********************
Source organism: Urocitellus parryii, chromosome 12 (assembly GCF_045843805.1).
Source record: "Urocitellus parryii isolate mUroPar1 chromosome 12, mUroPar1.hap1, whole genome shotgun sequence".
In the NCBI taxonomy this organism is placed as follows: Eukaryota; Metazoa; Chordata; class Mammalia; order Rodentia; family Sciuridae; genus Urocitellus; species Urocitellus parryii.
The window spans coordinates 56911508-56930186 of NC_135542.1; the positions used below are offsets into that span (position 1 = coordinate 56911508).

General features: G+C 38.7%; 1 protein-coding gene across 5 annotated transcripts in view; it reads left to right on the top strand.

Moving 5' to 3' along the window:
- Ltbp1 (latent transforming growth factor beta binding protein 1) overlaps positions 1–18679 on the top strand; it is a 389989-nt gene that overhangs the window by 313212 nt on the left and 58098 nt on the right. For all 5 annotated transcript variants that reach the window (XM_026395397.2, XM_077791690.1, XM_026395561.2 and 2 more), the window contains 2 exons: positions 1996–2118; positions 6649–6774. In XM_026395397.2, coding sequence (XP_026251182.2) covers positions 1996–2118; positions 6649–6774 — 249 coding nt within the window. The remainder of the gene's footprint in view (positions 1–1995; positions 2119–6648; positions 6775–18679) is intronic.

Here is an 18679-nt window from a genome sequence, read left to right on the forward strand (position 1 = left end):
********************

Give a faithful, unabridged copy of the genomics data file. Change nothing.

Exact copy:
Source organism: Urocitellus parryii, chromosome 12 (assembly GCF_045843805.1).
Source record: "Urocitellus parryii isolate mUroPar1 chromosome 12, mUroPar1.hap1, whole genome shotgun sequence".
In the NCBI taxonomy this organism is placed as follows: Eukaryota; Metazoa; Chordata; class Mammalia; order Rodentia; family Sciuridae; genus Urocitellus; species Urocitellus parryii.
The window spans coordinates 56911508-56930186 of NC_135542.1; the positions used below are offsets into that span (position 1 = coordinate 56911508).

General features: G+C 38.7%; 1 protein-coding gene across 5 annotated transcripts in view; it reads left to right on the top strand.

Moving 5' to 3' along the window:
- Ltbp1 (latent transforming growth factor beta binding protein 1) overlaps positions 1–18679 on the top strand; it is a 389989-nt gene that overhangs the window by 313212 nt on the left and 58098 nt on the right. For all 5 annotated transcript variants that reach the window (XM_026395397.2, XM_077791690.1, XM_026395561.2 and 2 more), the window contains 2 exons: positions 1996–2118; positions 6649–6774. In XM_026395397.2, coding sequence (XP_026251182.2) covers positions 1996–2118; positions 6649–6774 — 249 coding nt within the window. The remainder of the gene's footprint in view (positions 1–1995; positions 2119–6648; positions 6775–18679) is intronic.

Here is an 18679-nt window from a genome sequence, read left to right on the forward strand (position 1 = left end):